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American Jazz Festiv’Halles at Sunside-Sunset

Patricia Myers By

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American Jazz Festiv'Halles at Sunside-Sunset
Sunside-Sunset Jazz Club
Paris, France
July-August 2014

The 23rd annual American Jazz Festiv'Halles at Sunside-Sunset in Paris had another long and strong lineup of concerts during two summer months of 2014. Sunside opened in 1983 on the Right Bank's narrow pedestrian street, rue des Lombards, expanding in 2001 by converting its underground restaurant Sunset into a second jazz venue, with jazz nightly in both venues since then.

American-French pianist Jacky Terrasson brought thrilling energy to Sunside from his New York City base. His sequential piano form often started simply, then moved with almost feral energy. His elastic style had him start a chart in the way an artist would sketch before approaching the canvas. Sometimes it sounded as if Terrasson was resetting his musical GPS to change course and direction, creating his own roundabouts and making U-turns at will along the way. The result was completely captivating.

Appearing younger than his 47 years, he demonstrated the fleet hands and mind of a Bud Powell, delivering vigorous bass-clef percussive attacks interspersed with brisk vaults to the treble range. But he also could be Ahmad Jamal-elegant, displaying elements of the early classical training he received before enrolling in the Berklee College of Music in Boston, soon winning the 1993 Thelonious Monk Award.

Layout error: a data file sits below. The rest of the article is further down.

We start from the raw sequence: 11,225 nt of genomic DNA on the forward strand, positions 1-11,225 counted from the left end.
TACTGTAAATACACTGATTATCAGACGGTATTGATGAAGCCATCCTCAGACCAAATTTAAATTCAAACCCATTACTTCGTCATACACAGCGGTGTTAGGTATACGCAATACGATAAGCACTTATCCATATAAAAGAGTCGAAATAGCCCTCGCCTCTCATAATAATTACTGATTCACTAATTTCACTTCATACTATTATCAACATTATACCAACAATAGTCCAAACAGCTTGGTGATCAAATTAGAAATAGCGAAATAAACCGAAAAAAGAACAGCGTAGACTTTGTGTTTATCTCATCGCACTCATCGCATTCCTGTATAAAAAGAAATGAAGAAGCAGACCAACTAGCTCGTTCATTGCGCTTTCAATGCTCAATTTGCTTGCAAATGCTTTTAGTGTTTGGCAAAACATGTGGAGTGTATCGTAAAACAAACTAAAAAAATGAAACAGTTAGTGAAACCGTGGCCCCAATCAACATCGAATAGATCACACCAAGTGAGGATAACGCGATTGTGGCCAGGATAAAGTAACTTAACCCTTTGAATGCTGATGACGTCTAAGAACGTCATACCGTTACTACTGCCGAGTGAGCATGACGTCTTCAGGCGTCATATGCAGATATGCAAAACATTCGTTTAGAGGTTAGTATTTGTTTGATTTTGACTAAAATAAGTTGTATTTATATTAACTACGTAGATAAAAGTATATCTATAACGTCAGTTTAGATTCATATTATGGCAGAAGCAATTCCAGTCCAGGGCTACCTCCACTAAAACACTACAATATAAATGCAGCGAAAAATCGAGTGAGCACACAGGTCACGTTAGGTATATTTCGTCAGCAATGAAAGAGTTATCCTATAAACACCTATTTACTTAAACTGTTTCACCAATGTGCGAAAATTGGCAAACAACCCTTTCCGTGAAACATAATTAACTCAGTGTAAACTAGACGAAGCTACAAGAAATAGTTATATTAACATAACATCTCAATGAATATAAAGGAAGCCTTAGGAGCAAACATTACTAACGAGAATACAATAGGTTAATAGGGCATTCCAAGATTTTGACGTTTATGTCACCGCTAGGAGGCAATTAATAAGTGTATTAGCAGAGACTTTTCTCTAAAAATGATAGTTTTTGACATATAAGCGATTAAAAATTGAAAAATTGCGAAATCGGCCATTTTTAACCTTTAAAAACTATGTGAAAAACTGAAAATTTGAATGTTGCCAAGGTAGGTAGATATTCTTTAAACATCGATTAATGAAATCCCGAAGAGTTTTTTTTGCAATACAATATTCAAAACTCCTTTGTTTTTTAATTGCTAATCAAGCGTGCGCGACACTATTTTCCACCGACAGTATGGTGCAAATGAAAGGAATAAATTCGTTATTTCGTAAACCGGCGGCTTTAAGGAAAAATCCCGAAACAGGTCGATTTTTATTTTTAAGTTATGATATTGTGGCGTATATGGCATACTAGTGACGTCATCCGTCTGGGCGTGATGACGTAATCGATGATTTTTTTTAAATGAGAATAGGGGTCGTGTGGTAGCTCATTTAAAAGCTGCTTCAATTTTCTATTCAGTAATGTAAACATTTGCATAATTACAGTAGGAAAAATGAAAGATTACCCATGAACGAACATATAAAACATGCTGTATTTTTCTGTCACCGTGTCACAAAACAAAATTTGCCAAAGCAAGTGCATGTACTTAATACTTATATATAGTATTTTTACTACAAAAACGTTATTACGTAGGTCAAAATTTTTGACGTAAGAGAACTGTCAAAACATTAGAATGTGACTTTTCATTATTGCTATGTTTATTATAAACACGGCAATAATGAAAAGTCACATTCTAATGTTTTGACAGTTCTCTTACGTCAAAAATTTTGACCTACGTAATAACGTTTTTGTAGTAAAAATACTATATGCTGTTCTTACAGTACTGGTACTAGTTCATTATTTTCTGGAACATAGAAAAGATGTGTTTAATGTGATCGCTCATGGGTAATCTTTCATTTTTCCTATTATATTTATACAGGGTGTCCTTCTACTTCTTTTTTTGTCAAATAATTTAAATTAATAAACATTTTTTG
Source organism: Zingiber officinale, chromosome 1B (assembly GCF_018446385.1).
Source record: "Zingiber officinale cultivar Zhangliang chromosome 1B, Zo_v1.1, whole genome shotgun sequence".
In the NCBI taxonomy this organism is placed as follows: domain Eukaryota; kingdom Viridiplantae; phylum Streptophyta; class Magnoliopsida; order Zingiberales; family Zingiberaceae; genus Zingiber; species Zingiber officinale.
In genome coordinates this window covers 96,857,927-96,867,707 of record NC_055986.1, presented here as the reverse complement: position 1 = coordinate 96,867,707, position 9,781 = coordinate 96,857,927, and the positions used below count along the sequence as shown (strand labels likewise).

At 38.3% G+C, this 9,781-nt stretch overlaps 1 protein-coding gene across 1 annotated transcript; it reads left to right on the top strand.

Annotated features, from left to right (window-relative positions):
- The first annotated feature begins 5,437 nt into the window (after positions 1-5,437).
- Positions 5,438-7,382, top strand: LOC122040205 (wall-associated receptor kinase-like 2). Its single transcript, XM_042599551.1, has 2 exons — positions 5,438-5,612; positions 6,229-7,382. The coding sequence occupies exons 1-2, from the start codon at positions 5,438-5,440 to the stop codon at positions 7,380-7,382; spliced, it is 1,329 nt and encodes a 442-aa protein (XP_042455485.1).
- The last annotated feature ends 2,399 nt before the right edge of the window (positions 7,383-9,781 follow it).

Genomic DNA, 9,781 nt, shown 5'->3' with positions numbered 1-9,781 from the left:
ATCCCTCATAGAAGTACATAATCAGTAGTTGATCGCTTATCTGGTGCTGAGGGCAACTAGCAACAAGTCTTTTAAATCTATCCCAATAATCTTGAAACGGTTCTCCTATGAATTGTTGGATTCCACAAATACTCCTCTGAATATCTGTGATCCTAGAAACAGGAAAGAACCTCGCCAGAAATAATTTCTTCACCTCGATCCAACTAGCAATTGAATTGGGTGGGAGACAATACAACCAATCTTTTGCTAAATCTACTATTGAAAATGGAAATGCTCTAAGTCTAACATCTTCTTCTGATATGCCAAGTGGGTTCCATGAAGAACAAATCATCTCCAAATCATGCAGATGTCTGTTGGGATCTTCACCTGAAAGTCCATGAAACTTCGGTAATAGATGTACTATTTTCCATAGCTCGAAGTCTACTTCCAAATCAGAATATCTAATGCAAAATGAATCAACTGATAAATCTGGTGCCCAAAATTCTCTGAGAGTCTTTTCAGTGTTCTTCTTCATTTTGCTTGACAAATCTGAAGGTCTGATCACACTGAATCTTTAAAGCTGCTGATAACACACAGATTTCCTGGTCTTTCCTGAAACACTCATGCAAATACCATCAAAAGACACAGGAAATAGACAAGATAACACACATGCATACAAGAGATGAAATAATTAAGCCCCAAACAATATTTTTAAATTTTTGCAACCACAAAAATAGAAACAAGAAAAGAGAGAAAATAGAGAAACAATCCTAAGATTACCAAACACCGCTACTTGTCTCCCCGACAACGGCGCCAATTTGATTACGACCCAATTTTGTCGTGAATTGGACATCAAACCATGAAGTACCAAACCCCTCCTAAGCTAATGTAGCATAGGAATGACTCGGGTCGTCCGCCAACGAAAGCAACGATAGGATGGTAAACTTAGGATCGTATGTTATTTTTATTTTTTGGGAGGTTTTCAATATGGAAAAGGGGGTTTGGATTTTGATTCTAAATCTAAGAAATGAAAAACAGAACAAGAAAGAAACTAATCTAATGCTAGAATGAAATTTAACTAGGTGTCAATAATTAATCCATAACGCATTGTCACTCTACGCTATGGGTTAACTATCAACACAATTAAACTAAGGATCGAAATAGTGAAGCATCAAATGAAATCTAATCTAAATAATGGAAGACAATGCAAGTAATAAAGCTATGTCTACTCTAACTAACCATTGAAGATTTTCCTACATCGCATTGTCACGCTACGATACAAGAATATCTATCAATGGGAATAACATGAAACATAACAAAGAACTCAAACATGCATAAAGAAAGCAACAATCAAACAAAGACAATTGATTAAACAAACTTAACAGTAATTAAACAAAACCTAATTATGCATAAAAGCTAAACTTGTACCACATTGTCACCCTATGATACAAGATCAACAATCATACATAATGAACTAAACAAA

Terrasson's set was a Forrest Gump box of music, ranging from grand old evergreens such as to "My Funny Valentine" to music from Harry Potter films to Michael Jackson's "Beat It." "Valentine" was rejuvenated as he repeatedly injected the lead line of "Close Enough for Love," exuding a playful attitude as he executed swift, cat-like swipes onto the upper keys. Now and then, he rose from the bench to strike the inner soundboard of the baby grand with his fingers and the heels of his hands. As he created his one-man rhythm section, drummer Lukmil Perez watched with a smile. Perez later took a spotlight segment on the trio's thorough exposition of "Caravan," as the pianist inserted minor progressions. Stylish bassist Burniss Earl Travis was far beyond a rhythm sideman, a musician who knew when to interject and when to wait.